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Human and plant volatiles; lures for mosquito, vectors of dengue virus and malaria. A review

 The University of Nairobi, P.O BOX 30197-00100, Nairobi, Kenya

Correspondence Address:
Eunice A Owino,
The University of Nairobi, P.O BOX 30197-00100, Nairobi
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Source of Support: None, Conflict of Interest: None

DOI: 10.4103/0972-9062.318313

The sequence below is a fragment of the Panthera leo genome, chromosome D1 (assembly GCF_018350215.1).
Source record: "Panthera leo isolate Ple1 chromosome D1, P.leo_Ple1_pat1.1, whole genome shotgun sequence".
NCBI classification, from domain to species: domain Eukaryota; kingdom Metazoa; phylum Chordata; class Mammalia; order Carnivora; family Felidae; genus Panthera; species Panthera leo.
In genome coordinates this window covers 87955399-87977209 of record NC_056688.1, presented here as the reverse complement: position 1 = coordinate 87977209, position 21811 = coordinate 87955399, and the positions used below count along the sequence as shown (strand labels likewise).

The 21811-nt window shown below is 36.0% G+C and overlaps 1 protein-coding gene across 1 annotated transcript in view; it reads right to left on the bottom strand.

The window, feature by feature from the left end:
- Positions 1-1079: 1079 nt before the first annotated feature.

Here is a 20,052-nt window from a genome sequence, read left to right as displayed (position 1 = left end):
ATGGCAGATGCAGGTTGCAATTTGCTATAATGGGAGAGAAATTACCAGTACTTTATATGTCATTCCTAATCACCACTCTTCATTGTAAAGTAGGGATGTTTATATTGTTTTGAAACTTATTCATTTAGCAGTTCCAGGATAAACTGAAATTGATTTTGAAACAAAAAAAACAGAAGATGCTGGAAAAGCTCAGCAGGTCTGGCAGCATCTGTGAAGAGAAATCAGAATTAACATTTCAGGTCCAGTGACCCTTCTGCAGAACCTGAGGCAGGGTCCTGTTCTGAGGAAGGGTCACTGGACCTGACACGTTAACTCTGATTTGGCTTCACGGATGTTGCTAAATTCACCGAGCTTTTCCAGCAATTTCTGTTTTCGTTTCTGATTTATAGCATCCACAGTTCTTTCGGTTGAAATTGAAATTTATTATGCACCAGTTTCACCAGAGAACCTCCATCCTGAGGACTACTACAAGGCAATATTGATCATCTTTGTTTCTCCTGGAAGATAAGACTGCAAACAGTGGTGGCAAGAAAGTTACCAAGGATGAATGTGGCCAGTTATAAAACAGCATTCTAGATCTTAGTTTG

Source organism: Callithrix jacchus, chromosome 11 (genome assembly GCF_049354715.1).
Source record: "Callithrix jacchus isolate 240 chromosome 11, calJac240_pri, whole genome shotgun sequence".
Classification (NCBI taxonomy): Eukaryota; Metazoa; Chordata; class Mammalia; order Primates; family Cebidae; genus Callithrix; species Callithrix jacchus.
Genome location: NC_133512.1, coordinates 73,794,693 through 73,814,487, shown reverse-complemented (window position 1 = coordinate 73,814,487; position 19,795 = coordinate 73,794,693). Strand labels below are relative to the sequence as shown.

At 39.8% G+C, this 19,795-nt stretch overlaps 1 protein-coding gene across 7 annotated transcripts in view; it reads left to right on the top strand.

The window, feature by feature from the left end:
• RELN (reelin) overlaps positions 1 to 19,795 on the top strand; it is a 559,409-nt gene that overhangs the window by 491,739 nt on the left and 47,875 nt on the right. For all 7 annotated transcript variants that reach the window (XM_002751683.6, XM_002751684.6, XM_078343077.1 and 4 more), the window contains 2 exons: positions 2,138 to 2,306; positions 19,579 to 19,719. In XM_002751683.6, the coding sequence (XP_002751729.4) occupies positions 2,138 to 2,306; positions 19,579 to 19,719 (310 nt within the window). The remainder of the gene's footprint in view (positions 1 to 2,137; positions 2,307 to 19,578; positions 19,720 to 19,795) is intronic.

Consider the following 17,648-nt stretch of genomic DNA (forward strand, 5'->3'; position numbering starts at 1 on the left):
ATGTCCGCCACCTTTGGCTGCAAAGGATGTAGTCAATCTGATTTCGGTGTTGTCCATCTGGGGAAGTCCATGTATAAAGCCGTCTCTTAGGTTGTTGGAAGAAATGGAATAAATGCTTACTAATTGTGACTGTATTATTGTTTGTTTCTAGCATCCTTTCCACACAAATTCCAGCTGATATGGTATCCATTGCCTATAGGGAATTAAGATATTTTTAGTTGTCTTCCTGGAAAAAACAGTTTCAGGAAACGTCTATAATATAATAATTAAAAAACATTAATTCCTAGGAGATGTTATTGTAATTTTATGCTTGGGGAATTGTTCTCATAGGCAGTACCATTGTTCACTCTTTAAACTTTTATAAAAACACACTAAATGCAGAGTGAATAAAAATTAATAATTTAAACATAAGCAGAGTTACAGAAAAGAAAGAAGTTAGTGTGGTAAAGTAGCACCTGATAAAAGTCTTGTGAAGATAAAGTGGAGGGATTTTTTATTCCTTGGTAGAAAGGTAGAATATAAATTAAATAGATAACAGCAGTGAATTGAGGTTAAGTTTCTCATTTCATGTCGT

Increased outbreaks of mosquito borne diseases like the deadly parasitic disease, malaria and arboviruses like Zika, yellow fever and dengue viruses around the world have led to increased interest in traps that could effectively be used against mosquitoes. For example, a google search at the time of this writing asking, which is the best way for trapping mosquitoes? produced 35.5 million searches. Regardless of the interest in the subject, scientists have yet to find a definitive answer to these questions. One area that has been exploited as a potential source of efficient traps for mosquitoes is the area of host odour baits. Since mosquitoes are attracted to their hosts through odours produced by the hosts, it's highly believed that synthetic chemical blends based on host odours could provide a solution. Most mosquito species have 2 hosts: vertebrate animals and vascular plants. Amongst the vertebrates, most diseases spread by mosquitoes are to humans. Considerable research has therefore been conducted on human odours that elicit attraction in mosquitoes, with emphasis on compounds from sweat and skin. Interest on plant volatiles is currently gathering pace because unlike human odours that only attract host seeking female mosquitoes, plant odours can attract both male and female mosquitoes of all gonotrophic stages. This review article concentrates on some of the chemical compounds in human and plant host odours that have shown a potential as attractants to mosquitoes especially the Aedes aegypti and the Anopheles gambiae s.l.

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